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Just Putting Some Info Out There...

 

Definite Kenwood Fan
Unregistered guest
A few months ago I purchased a Kenwood VR-6070, and I already owned a Yamaha RX-V995.

The Kenwood I only paid 330$ for, the Yamaha I paid 1500$, and the Kenwood BLOWS AWAY the Yamaha. It shouldnt, but it does, as well as its way easier to use, has a better remote, looks better, and has more headroom. I have since then brought in my Kenwood to A&B Sound where it emberrased a Yamaha RX-V1500, put a Denon AVR-1705 back into its hole, and the sales person asked me if I had "modified" my receiver, I then told him where I bought it and what I paid. He said I had one of the new versions with the upgraded heat sink, still no excuse. I then went over to a local audio hi-fi store and set it up against a Harman Kardon AVR-325 (a 1500$ receiver)The Kenwood had better seperation, sounded fuller, and had more of a punch to the low end, is high current that great? I sure wondered after that demo. The sales man then asked me if they could purchase my receiver off me, I turned him down, NO Way Dude!!

Has anyone else had an experience with the Kenwood VR-6070 like this?
 

New member
Username: Edster922

Abubala, Ababala The Occupation

Post Number: 3
Registered: Mar-05
Interesting. My experience with Kenwood audio stuff has been uniformly dismal, they are on par with Sony---mediocre to lousy quality hiding behind a big, massively advertised/hyped name.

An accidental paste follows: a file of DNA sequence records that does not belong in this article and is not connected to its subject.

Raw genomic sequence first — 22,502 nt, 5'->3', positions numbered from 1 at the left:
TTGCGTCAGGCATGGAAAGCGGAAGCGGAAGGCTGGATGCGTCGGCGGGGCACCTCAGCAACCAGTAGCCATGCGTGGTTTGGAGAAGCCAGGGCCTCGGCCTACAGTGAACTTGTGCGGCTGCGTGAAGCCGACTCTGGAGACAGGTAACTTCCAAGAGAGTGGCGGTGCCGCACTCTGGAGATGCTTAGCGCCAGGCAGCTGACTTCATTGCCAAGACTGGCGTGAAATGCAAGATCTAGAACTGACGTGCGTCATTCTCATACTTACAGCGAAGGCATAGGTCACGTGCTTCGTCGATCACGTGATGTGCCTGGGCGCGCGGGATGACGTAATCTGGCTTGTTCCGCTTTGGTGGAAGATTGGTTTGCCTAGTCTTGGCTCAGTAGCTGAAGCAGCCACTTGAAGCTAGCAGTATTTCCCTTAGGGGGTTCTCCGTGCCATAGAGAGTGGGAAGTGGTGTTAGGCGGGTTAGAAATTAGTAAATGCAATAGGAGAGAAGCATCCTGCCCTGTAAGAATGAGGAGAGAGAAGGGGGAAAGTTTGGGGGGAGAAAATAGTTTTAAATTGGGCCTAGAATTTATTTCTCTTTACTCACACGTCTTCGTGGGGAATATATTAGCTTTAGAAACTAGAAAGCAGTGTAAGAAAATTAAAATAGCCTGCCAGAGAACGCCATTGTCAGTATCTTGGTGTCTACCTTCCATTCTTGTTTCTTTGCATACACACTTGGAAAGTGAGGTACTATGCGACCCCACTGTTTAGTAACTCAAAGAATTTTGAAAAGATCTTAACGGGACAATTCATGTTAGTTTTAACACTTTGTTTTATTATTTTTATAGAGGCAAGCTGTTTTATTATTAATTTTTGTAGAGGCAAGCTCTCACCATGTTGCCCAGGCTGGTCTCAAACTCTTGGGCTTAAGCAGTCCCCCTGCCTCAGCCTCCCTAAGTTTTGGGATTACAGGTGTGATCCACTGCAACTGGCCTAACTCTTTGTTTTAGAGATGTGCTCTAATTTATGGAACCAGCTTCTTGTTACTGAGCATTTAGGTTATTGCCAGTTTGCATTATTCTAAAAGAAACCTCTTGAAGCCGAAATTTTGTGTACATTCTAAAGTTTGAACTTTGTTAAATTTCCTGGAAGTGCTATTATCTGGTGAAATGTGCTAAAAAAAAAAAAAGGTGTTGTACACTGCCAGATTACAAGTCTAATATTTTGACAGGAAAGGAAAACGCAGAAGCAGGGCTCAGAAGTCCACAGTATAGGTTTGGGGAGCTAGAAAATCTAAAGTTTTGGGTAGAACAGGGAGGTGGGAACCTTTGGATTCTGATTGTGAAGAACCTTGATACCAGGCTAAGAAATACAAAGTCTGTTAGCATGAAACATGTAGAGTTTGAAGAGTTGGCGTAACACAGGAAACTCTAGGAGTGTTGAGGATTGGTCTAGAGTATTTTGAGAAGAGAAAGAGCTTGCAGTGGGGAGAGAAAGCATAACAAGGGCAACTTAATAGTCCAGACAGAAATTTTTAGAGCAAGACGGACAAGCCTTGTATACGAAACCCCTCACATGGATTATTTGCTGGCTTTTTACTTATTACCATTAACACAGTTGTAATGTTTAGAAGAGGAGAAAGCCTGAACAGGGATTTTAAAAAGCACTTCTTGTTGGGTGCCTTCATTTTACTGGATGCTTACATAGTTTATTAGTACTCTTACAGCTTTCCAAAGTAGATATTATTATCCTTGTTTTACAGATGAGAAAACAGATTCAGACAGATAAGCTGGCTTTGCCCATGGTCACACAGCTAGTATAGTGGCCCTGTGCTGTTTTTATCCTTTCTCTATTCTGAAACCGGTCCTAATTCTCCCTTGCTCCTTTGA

Maybe I'll check out your model sometime, where did you buy it from?
 

Silver Member
Username: Paul_ohstbucks

Post Number: 457
Registered: Jan-05
Wow.......you got ripped off unless you're talking $1500 Rubles.
http://reviews.iwon.com/pscAudioReview/Yamaha/PRD_118884_2718crx.aspx
From what I can see, nobody has ever paid anywhere where near that amount. Heck, Crutchfield was selling it new for $650, and they're by no means cheap.

The Kenwood has a .7% THD which is also a major red flag and a very high number. Most good receivers are closer to .04% which is a huge difference. Plus, it only weighs 21 pounds which doesnt say much for it's power supply. No pun intended, this is a light-weight.

Kenwood hasnt produced a 'leading-edge' product in 30 years. It's also interesting how in many of the advertisements, they fail to mention it's .7% THD, and it's extremely light construction.

Higher priced receivers are heavier for a reason, and it's called 'power supply'. If you're shopping and looking at two equally priced receivers and one weighs 21lbs, and the other weighs 38lbs......uh oh. A big difference in what's under the hood. Ones running a 4-banger, and the other has a big-block.
 

New member
Username: Kero

Post Number: 6
Registered: Mar-05
I have a yamaha HTR5730 and has the .7 THD but for someone who uses the stereo here and there and listens to movies through dvd's, does it really matter about the .7 THD.

For those who are not true audiofiles, does it pay to get those high end receivers?
 

New member
Username: Edster922

Abubala, Ababala The Occupation

Post Number: 5
Registered: Mar-05
Rod:

THD---the difference between .7 and .2 THD is like a sports car that can do 0-60 in 6 seconds and one that do it in 5.8 seconds.

By "high end receiver" I am assuming that you mean a receiver over $800 or so...in which case I'd say no it doesn't.

Maybe 5% of the population truly have audiophile-sensitive eardrums, the rest who are paying audiophile prices are either suckers or posers---something like that was said to me by a friend of mine who worked in a high end audio store.

The difference that the average person can hear between a $150 receiver and a $600 receiver are huge---between the $600 receiver and the $1200 receiver far less so. (Otherwise known as the law of diminishing returns.)
 

New member
Username: Kero

Post Number: 9
Registered: Mar-05
Edster,

I guess the average user just listening to cd's and or DVD movies and such will be just fine.